Still, Jackson said, "It's an important study that should be
As they push for more natural gas, drilling operators are
increasingly using a process called hydraulic fracturing, or
fracking, which shoots vast amounts of water, sand and chemicals
deep underground to break apart rock and release the gas. Much of
the modern gas boom also involves drilling down and then turning
horizontally to access more gas reserves.
Industry officials insist the process is safe. But the new Texas
study notes a concern among scientists about the lack of hard data
on the drilling boom's potential environmental effects.
"Despite a number of recent investigations, the impact of natural
gas extraction on groundwater quality remains poorly understood,"
the Texas study said.
Another study, published in May by the journal Science, found
that, "It is difficult to determine whether shale gas extraction
in the Appalachian region since 2006 has affected water quality
regionally, because baseline conditions are often unknown or have
already been affected by other activities, such as coal mining."
Last week, The Associated Press reported on what it said were the
"preliminary" results of a U.S. Department of Energy study that
found "no evidence" that drilling chemicals contaminated drinking
water aquifers near at a western Pennsylvania site. The study
marks the first time that a drilling company has allowed
government scientists to inject special tracers into fracking
fluid to monitor if the chemicals spread toward drinking water
Shelley Martin, a spokeswoman for DOE's National Energy Technology
Laboratory, later told the Gazette, "While nothing of concern has
been found thus far, the results are far too preliminary to make
any firm claims."
"We are still in the early stages of collecting, analyzing and
validating data from this site," Martin said in an email earlier
this week. "We expect a final report on the results by the end of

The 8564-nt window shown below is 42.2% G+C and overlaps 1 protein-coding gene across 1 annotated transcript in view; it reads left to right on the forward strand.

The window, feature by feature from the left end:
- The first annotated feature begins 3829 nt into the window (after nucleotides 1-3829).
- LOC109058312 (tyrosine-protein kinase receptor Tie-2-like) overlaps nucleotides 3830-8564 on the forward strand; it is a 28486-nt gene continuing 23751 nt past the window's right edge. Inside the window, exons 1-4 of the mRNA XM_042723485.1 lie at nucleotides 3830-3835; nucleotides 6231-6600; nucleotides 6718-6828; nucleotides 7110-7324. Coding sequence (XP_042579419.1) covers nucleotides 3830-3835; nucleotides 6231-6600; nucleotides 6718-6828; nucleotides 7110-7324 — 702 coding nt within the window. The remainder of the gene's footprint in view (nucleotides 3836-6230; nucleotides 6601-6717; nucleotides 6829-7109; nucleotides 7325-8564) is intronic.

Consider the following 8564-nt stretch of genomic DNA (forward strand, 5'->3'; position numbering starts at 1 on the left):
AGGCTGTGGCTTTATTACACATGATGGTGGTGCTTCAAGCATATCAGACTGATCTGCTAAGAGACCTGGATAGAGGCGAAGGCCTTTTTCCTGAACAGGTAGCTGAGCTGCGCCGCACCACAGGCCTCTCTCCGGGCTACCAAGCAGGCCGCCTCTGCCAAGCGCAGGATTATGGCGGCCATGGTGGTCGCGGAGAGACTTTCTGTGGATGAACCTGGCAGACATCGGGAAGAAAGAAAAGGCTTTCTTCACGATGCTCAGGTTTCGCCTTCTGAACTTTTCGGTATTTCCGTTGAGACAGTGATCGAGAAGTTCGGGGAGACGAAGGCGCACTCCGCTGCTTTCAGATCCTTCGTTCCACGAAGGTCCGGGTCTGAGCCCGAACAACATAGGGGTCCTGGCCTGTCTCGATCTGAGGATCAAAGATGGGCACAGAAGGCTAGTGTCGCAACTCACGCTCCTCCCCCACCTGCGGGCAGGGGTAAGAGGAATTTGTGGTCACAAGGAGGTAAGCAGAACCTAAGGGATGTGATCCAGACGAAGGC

the calendar year."
Martin did not respond to a follow-up request for data from the
"preliminary" results or for an interview with the scientists
involved in the study.
In West Virginia, business and political leaders are eager to
expand natural gas drilling, to tap into the vast reserves
contained in the Marcellus Shale, a formation that stretches from
southern New York and into eastern Ohio.
Between 2003 and 2011, West Virginia's natural gas production more
than doubled to nearly 400 million cubic feet. Over roughly the
same period, employment in the industry increased by 55 percent,
to more than 10,000.
The Obama administration has embraced shale-gas drilling, with the
president saying in a major speech last month that natural gas is
"the transition fuel that can power our economy with less carbon
pollution" as the nation moves toward "the even cleaner energy
economy of the future."
Obama acknowledged that more needs to be done to make natural gas
drilling safe, and noted the need for better control leaks of the
potent greenhouse gas methane from gas production.
At the same time, EPA has backed off major investigations of
drilling impacts on water quality in Wyoming, Pennsylvania and
Texas, and the agency doesn't plan to issue a draft of a
nationwide study of the issue until late 2014.
Reach Ken Ward Jr. at kw...@wvgazette.com or 304-348-1702.